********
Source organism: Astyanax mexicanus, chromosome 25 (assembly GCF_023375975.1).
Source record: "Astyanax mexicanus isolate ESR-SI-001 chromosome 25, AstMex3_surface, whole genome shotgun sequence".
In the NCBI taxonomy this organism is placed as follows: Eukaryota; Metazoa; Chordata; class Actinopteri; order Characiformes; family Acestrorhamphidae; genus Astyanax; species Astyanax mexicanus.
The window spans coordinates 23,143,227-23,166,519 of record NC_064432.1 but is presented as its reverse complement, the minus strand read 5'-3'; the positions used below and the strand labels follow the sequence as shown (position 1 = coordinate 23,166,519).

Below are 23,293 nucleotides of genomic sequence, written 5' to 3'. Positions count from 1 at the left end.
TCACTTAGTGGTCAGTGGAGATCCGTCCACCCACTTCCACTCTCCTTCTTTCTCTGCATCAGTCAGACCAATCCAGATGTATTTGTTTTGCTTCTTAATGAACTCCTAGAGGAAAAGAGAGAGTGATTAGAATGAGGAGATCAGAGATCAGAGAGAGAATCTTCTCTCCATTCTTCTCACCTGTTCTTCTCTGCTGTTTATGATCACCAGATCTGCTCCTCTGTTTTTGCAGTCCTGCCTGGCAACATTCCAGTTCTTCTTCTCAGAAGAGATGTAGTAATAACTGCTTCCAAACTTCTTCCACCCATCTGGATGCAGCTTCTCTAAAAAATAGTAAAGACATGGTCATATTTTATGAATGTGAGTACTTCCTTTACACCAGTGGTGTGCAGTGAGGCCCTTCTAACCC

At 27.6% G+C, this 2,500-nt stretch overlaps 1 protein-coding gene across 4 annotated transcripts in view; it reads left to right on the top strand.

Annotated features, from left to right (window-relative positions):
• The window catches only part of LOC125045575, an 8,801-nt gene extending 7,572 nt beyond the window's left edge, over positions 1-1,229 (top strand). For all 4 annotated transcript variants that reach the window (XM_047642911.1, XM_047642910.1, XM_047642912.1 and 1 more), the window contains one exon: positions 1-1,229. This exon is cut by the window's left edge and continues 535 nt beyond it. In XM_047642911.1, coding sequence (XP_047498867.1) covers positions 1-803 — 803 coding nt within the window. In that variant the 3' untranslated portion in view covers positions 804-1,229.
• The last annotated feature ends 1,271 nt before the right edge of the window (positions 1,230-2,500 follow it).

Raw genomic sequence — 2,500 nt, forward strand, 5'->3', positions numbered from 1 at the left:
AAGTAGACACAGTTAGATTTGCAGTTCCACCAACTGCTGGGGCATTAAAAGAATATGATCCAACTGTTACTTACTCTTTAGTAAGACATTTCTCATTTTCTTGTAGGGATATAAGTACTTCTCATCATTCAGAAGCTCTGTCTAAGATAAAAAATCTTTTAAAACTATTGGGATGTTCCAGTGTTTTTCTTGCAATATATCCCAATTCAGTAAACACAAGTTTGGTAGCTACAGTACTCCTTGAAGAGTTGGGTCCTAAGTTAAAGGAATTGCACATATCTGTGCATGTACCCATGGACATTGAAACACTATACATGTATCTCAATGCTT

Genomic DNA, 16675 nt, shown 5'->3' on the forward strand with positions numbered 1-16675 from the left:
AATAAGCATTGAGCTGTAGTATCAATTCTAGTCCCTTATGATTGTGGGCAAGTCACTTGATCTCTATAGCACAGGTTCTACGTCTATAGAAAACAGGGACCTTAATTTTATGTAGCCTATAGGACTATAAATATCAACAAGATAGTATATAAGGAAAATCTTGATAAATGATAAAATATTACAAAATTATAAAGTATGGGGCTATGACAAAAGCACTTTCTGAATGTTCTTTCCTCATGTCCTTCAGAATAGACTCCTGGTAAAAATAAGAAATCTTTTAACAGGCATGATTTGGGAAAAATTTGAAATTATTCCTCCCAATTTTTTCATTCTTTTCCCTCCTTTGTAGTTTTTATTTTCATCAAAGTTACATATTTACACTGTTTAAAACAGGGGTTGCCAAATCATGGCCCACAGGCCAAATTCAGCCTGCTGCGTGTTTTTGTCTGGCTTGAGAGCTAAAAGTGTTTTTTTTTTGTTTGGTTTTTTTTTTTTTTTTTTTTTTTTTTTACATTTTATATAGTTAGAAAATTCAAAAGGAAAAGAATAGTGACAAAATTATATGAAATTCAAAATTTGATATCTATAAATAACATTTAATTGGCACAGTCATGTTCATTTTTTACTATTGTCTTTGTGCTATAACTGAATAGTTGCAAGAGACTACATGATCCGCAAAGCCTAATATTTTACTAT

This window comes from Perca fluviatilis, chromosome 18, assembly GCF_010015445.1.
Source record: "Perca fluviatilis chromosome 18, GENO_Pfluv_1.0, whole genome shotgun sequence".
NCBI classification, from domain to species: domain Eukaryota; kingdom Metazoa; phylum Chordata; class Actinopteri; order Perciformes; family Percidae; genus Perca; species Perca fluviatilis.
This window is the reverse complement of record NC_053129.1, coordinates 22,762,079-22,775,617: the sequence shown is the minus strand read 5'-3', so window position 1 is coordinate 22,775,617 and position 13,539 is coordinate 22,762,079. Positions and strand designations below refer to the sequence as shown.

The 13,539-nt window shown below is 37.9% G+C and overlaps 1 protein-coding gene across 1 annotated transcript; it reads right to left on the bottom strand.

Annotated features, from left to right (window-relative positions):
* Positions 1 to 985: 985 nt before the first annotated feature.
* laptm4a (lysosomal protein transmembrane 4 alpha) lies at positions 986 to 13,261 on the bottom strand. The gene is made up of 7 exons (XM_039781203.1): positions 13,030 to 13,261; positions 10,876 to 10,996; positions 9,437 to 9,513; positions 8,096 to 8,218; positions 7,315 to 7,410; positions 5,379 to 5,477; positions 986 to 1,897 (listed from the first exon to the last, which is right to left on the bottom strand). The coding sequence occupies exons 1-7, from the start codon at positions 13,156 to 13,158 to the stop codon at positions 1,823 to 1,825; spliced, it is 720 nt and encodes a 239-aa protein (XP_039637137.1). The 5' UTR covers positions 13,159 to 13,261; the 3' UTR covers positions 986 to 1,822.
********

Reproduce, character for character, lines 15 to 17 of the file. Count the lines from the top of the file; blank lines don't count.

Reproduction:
This window comes from Perca fluviatilis, chromosome 18, assembly GCF_010015445.1.
Source record: "Perca fluviatilis chromosome 18, GENO_Pfluv_1.0, whole genome shotgun sequence".
NCBI classification, from domain to species: domain Eukaryota; kingdom Metazoa; phylum Chordata; class Actinopteri; order Perciformes; family Percidae; genus Perca; species Perca fluviatilis.